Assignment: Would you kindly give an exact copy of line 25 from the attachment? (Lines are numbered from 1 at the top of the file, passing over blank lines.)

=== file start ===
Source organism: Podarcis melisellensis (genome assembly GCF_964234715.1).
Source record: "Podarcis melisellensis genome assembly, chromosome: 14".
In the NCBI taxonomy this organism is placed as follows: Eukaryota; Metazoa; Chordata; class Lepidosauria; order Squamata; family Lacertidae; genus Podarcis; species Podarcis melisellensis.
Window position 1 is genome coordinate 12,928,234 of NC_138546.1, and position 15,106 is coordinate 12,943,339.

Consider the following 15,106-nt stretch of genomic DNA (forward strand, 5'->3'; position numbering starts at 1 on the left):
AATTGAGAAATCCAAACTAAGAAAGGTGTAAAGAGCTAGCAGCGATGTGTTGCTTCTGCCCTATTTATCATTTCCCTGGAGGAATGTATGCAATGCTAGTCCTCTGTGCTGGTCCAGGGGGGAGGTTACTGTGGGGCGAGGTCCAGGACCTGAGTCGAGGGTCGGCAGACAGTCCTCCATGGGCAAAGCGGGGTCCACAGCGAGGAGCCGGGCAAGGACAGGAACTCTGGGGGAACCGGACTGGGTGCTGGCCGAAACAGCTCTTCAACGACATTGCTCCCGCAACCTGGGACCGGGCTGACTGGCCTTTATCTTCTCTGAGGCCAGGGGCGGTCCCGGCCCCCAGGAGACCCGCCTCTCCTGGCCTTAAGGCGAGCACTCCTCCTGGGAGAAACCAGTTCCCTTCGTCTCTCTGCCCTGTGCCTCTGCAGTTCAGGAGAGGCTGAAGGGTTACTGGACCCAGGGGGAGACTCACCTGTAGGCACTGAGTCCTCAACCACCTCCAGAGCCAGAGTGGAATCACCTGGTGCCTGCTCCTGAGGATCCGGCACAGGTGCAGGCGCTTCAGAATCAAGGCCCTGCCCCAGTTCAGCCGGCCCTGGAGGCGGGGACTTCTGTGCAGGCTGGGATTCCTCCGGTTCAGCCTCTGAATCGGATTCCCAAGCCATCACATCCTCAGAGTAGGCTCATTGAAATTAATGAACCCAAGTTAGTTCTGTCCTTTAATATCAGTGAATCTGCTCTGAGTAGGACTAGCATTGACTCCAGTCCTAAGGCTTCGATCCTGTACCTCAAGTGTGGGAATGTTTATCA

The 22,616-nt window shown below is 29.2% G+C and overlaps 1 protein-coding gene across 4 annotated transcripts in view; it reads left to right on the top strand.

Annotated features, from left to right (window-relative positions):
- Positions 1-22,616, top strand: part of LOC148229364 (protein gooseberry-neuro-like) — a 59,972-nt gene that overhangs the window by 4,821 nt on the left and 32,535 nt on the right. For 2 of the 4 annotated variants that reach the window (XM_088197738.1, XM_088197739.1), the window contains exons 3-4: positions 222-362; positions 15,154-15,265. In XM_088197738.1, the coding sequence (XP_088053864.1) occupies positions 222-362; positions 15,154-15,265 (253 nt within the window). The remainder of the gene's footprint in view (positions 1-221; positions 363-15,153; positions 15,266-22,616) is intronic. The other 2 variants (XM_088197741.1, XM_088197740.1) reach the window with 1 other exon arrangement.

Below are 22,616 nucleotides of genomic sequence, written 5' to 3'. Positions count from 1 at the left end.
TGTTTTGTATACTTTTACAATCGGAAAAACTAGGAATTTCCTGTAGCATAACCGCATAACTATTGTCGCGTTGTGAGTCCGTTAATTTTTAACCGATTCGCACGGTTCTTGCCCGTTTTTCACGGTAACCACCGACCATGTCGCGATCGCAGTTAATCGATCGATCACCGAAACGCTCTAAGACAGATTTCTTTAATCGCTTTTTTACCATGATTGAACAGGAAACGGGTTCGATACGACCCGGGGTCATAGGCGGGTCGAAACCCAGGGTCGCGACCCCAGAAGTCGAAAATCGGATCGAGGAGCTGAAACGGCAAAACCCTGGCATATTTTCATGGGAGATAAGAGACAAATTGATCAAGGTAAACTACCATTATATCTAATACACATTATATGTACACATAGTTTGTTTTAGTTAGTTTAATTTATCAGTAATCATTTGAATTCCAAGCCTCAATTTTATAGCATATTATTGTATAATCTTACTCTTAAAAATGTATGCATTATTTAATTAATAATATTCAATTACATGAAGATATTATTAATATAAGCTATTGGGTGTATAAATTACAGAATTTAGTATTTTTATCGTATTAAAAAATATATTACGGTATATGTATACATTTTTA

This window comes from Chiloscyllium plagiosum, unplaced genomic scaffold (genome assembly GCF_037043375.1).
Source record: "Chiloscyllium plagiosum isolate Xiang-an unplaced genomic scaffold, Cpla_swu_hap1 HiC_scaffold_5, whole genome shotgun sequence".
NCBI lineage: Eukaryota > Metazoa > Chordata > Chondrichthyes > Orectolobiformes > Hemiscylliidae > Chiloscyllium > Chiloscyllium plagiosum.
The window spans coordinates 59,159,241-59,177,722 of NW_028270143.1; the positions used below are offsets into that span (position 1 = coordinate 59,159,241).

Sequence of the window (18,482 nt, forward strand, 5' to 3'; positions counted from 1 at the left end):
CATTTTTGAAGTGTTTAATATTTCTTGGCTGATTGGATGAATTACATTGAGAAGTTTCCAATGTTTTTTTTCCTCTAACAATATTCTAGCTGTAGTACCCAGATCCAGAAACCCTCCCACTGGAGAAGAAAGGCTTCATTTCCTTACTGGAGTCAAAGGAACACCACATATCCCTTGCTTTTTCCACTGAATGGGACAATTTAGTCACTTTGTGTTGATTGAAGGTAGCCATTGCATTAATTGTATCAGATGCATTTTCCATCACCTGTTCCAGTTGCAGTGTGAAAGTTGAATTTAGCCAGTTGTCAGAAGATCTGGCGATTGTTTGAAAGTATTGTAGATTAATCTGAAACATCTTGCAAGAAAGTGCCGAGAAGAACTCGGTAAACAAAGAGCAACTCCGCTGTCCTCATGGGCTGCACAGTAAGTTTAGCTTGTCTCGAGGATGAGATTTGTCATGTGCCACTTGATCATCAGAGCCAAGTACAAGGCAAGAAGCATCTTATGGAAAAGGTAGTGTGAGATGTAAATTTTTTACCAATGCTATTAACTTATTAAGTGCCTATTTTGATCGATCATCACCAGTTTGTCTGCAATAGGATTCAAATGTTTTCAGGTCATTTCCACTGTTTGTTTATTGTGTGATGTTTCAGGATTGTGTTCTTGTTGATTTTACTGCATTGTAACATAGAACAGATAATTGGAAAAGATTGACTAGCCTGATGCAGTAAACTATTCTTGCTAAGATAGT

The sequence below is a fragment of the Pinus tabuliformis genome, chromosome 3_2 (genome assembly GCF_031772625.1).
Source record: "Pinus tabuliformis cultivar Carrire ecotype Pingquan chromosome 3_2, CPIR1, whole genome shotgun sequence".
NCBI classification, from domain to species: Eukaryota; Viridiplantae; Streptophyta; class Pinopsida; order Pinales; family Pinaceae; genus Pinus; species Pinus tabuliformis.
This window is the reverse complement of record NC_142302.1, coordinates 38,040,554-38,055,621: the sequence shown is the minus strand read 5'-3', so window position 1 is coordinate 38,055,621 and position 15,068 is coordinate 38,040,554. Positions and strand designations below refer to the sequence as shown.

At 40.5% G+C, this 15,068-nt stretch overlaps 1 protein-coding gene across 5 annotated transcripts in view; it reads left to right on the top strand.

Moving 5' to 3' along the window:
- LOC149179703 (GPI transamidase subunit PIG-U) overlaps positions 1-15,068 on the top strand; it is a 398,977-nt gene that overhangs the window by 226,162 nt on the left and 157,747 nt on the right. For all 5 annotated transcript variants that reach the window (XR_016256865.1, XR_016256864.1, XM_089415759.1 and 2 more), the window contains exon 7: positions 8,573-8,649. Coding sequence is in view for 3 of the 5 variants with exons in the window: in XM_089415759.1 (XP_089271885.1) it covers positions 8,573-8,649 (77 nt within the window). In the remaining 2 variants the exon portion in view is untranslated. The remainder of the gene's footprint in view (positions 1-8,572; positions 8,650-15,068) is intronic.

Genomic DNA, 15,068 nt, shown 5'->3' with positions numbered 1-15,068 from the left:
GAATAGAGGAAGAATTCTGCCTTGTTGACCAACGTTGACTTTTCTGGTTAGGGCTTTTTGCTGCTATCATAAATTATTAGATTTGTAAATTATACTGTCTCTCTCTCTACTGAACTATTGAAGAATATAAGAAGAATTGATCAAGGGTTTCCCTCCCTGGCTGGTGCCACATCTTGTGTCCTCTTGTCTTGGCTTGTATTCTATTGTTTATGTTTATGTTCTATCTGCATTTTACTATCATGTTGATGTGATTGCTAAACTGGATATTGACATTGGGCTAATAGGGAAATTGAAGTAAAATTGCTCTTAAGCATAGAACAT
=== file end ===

Genomic DNA, 15,068 nt, shown 5'->3' with positions numbered 1-15,068 from the left: